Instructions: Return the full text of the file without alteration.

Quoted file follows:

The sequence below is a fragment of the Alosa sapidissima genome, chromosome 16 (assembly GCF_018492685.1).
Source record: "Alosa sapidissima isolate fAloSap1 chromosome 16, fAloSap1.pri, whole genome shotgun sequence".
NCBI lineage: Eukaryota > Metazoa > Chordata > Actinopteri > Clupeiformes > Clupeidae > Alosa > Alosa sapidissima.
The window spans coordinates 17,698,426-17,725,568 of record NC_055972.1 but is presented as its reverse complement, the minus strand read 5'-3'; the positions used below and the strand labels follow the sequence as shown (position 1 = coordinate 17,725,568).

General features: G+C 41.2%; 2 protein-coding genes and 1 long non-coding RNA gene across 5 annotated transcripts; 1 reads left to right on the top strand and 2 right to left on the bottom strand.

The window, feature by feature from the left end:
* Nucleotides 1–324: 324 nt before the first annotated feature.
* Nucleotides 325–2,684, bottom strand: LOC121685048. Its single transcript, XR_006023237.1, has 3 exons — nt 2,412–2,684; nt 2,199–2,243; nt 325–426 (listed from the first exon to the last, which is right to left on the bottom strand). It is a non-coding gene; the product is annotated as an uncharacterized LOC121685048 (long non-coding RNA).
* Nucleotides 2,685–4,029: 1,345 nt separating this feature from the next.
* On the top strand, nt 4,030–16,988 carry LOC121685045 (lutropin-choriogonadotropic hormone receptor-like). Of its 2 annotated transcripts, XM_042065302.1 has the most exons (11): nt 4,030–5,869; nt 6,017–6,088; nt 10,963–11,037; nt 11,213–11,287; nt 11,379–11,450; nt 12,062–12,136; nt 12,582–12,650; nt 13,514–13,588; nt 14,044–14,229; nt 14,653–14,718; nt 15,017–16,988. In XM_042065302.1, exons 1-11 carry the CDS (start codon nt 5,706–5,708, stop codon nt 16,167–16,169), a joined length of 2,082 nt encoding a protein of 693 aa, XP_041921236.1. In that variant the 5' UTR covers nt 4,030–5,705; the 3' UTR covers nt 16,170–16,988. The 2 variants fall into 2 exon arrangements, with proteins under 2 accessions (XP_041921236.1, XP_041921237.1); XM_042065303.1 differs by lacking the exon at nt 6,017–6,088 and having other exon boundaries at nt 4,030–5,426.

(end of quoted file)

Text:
The sequence below is a fragment of the Alosa sapidissima genome, chromosome 16 (assembly GCF_018492685.1).
Source record: "Alosa sapidissima isolate fAloSap1 chromosome 16, fAloSap1.pri, whole genome shotgun sequence".
NCBI lineage: Eukaryota > Metazoa > Chordata > Actinopteri > Clupeiformes > Clupeidae > Alosa > Alosa sapidissima.
The window spans coordinates 17,698,426-17,725,568 of record NC_055972.1 but is presented as its reverse complement, the minus strand read 5'-3'; the positions used below and the strand labels follow the sequence as shown (position 1 = coordinate 17,725,568).

General features: G+C 41.2%; 2 protein-coding genes and 1 long non-coding RNA gene across 5 annotated transcripts; 1 reads left to right on the top strand and 2 right to left on the bottom strand.

The window, feature by feature from the left end:
* Nucleotides 1–324: 324 nt before the first annotated feature.
* Nucleotides 325–2,684, bottom strand: LOC121685048. Its single transcript, XR_006023237.1, has 3 exons — nt 2,412–2,684; nt 2,199–2,243; nt 325–426 (listed from the first exon to the last, which is right to left on the bottom strand). It is a non-coding gene; the product is annotated as an uncharacterized LOC121685048 (long non-coding RNA).
* Nucleotides 2,685–4,029: 1,345 nt separating this feature from the next.
* On the top strand, nt 4,030–16,988 carry LOC121685045 (lutropin-choriogonadotropic hormone receptor-like). Of its 2 annotated transcripts, XM_042065302.1 has the most exons (11): nt 4,030–5,869; nt 6,017–6,088; nt 10,963–11,037; nt 11,213–11,287; nt 11,379–11,450; nt 12,062–12,136; nt 12,582–12,650; nt 13,514–13,588; nt 14,044–14,229; nt 14,653–14,718; nt 15,017–16,988. In XM_042065302.1, exons 1-11 carry the CDS (start codon nt 5,706–5,708, stop codon nt 16,167–16,169), a joined length of 2,082 nt encoding a protein of 693 aa, XP_041921236.1. In that variant the 5' UTR covers nt 4,030–5,705; the 3' UTR covers nt 16,170–16,988. The 2 variants fall into 2 exon arrangements, with proteins under 2 accessions (XP_041921236.1, XP_041921237.1); XM_042065303.1 differs by lacking the exon at nt 6,017–6,088 and having other exon boundaries at nt 4,030–5,426.